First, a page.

As January continues, so does the inversion and smoggy air. The bad air during the winter months in Utah is not only an environmental problem but it also causes serious health problems, especially if you have asthma, chronic bronchitis or COPD.
A recent study by the International Agency for Research on Cancer showed an increase in lung cancer in people who were breathing polluted air. This study attributed nearly 233,000 deaths from lung cancer due to pollution worldwide. As of January 2, Utah's air quality was ranked among the worst in the nation. Next up, we'll be another international news story for our record breaking pollution in the air.
It's no doubt that if you have asthma, chronic bronchitis or COPD you already feel the effects of the smoggy air. When Utah’s polluted air gets into the lungs of someone with a lung condition, it irritates the special tissues lining the lungs and causes a bad reaction. This is the time of year when doctors start to see many more patients with problems related to their asthma, chronic bronchitis or COPD. Doctors are able to prescribe medications to help with easing the symptoms of having complications from air quality, but what else can you do to protect your lungs during Utah’s "pollution season?”
Here are some tips to protect yourself from unhealthy air:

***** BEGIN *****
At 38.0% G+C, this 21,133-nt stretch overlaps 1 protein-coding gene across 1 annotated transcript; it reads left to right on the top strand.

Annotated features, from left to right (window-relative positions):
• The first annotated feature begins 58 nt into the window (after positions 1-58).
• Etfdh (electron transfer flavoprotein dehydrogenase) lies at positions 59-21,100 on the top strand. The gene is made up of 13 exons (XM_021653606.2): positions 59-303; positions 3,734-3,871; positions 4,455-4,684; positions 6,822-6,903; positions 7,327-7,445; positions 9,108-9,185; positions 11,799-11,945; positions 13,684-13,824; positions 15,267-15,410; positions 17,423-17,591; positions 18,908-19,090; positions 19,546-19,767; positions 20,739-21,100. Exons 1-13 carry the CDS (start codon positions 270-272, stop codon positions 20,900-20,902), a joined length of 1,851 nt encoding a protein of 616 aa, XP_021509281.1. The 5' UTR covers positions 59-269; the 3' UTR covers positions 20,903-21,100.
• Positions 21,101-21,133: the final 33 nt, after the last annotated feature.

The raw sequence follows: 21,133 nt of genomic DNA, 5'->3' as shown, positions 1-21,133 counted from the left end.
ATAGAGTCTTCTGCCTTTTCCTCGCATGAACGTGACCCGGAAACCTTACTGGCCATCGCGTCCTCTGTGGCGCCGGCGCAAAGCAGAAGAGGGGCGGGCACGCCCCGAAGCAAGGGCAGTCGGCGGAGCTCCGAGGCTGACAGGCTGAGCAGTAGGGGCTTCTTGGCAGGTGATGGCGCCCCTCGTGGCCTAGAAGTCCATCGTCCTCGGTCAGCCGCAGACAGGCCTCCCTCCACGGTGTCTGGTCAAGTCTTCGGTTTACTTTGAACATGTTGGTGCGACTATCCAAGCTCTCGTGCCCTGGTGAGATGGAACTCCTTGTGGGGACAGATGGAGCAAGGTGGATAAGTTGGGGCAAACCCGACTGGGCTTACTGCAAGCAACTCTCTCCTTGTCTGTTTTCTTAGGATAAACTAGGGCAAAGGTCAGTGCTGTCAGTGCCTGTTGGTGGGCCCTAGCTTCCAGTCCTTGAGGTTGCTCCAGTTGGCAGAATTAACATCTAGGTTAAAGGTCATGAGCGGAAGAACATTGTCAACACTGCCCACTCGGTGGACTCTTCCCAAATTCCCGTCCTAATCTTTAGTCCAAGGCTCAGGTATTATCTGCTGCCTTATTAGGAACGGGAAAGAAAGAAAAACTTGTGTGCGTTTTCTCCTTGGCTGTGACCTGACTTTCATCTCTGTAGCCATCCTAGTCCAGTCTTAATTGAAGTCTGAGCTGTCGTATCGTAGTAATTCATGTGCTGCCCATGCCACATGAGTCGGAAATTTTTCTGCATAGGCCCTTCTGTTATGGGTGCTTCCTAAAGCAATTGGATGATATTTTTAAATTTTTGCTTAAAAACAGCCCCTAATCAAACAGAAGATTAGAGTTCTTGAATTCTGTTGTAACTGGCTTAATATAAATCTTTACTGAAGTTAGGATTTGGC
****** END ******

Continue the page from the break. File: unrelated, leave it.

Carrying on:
- Keep your eye on the air quality in your area, day to day, by downloading this app by the American Lung Association for your iPhone or Android. You can also visit the Environmental Protection Agency's website for daily air quality reports.
- Avoid the outdoors when the air is too unhealthy. When the air is bad, plan to walk indoors at your local gym or even a shopping mall.
- Help keep the air from getting too bad by carpooling or taking TRAX to work or run your errands.
- Don't burn wood in your fireplace when the air is bad.
- You might think that wearing a face mask while walking or biking outside will protect you, but unfortunately most face masks do not actually protect you from the small pieces of pollution in the air (also known as particulate matter or PM 2.5). Just limit your time outdoors as much as possible.
- Use an air purifier in your home. These machines are becoming more and more affordable and can offer a nice break from the unhealthy air in our valley during these times. (Be sure to read the box as some can emit ozone, a serious indoor air pollutant.)
Having asthma, chronic bronchitis or COPD during these months of unhealthy air can be quite difficult. Optimum Clinical Research is dedicated to improving the lives of people with these lung conditions in Utah by working on trials for better medications.
If you have asthma, chronic bronchitis or COPD you could qualify to join a study and receive FREE medications, FREE medical care (including blood work, doctors' exams, and other testing) and an opportunity try a new treatment when your current ones aren't doing the job. Study participants receive up to $100 per completed study visit and there's no insurance required! See what you can do to help your lungs and help future patients!
Complete the form below to get started!